PARIS (Reuters) - France and Germany set out plans to make fighter jets together and tighten euro zone cooperation on Thursday as the European Union's two biggest economies look to life beyond Brexit.
Speaking after a joint meeting of their cabinet ministers in Paris, the first since this year's French presidential and parliamentary elections, Chancellor Angela Merkel and President Emmanuel Macron also flagged their aim to harmonise taxes within the EU and develop a coherent digital strategy for the bloc.
"I believe that we have shown shortly after the new government here was installed that we are ready to activate Franco-German relations with a new impetus," Merkel told reporters at a joint news conference.
Most of what the pair announced went over old ground, but the plans to develop Europe's next generation of fighter planes together could shape the future of the European fighter industry and its three existing programmes - Eurofighter, France's Rafale and Sweden's Gripen.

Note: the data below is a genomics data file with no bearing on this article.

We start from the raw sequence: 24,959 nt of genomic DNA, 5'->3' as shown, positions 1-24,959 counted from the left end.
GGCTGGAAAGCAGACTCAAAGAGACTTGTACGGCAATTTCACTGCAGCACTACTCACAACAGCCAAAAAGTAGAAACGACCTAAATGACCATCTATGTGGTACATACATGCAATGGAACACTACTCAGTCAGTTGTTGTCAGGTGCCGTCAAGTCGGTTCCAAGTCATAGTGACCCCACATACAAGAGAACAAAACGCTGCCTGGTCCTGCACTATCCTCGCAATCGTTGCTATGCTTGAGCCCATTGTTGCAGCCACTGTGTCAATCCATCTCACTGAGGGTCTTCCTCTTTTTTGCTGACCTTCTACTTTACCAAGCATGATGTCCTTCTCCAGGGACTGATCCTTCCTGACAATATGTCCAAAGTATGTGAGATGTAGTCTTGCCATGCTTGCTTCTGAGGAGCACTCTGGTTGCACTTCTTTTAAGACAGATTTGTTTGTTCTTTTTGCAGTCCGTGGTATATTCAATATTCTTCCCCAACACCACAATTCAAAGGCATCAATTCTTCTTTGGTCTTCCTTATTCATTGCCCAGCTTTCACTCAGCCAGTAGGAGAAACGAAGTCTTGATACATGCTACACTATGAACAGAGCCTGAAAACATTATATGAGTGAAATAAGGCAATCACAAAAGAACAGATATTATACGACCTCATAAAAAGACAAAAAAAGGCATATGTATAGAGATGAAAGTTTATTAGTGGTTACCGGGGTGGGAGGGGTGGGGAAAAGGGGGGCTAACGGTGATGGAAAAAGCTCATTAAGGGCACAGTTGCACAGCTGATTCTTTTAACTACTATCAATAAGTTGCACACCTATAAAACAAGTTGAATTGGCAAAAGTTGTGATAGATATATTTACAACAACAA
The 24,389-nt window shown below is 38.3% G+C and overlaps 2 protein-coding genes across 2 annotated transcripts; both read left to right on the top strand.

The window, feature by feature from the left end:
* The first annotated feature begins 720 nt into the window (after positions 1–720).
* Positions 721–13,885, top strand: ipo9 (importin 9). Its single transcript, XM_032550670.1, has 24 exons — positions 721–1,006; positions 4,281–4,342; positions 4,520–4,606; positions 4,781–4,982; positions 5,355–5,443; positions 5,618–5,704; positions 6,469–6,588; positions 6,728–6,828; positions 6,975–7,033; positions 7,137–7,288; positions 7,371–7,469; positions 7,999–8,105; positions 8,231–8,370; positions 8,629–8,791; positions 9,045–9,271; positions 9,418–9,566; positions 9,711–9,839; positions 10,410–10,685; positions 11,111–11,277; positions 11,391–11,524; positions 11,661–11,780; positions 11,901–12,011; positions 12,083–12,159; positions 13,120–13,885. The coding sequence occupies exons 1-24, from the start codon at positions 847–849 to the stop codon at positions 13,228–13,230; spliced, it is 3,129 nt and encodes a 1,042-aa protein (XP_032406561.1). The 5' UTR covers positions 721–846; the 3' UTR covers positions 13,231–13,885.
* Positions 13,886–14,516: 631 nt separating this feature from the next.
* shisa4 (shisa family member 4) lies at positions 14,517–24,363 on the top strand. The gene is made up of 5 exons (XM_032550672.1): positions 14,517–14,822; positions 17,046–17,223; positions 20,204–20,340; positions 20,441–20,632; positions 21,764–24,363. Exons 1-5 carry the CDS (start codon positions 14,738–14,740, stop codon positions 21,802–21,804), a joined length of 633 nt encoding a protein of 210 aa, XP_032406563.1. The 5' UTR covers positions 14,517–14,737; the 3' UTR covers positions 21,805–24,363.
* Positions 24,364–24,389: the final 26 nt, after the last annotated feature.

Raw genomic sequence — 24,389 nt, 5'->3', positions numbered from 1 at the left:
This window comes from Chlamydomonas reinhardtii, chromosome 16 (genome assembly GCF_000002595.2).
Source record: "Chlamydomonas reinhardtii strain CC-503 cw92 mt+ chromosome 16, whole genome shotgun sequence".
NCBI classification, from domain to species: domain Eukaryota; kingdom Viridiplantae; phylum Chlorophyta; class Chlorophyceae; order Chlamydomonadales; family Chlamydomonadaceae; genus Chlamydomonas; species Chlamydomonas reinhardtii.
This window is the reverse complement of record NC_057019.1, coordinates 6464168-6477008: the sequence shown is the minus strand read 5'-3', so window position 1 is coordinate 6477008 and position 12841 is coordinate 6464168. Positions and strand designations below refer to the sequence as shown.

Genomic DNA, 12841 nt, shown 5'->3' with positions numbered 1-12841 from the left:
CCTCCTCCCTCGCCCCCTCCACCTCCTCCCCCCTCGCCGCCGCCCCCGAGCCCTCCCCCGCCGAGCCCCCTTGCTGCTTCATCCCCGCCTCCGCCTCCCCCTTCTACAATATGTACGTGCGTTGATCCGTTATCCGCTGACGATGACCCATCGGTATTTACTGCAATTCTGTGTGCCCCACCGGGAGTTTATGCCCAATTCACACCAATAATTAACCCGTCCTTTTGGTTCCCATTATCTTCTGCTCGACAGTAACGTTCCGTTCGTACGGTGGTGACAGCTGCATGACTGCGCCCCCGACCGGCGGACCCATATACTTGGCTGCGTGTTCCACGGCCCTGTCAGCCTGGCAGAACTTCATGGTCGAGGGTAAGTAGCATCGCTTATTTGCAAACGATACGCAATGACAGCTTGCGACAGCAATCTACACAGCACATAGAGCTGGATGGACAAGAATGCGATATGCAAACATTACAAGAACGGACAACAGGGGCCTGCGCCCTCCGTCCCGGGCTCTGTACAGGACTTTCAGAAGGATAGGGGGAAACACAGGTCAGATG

It also comes as Britain's decision to leave the European Union changes the balance of interests for a country that is both a key defence industry player and a military power.
France and Germany said their new combat system, which analysts say could involve a mixture of manned and unmanned aircraft, would replace both the Rafale and the Eurofighter.
That marks the end of a decades-long split which saw France withdraw from the Eurofighter project in the 1980s to produce its own Rafale warplane under Dassault Aviation. The two aircraft compete fiercely for global sales.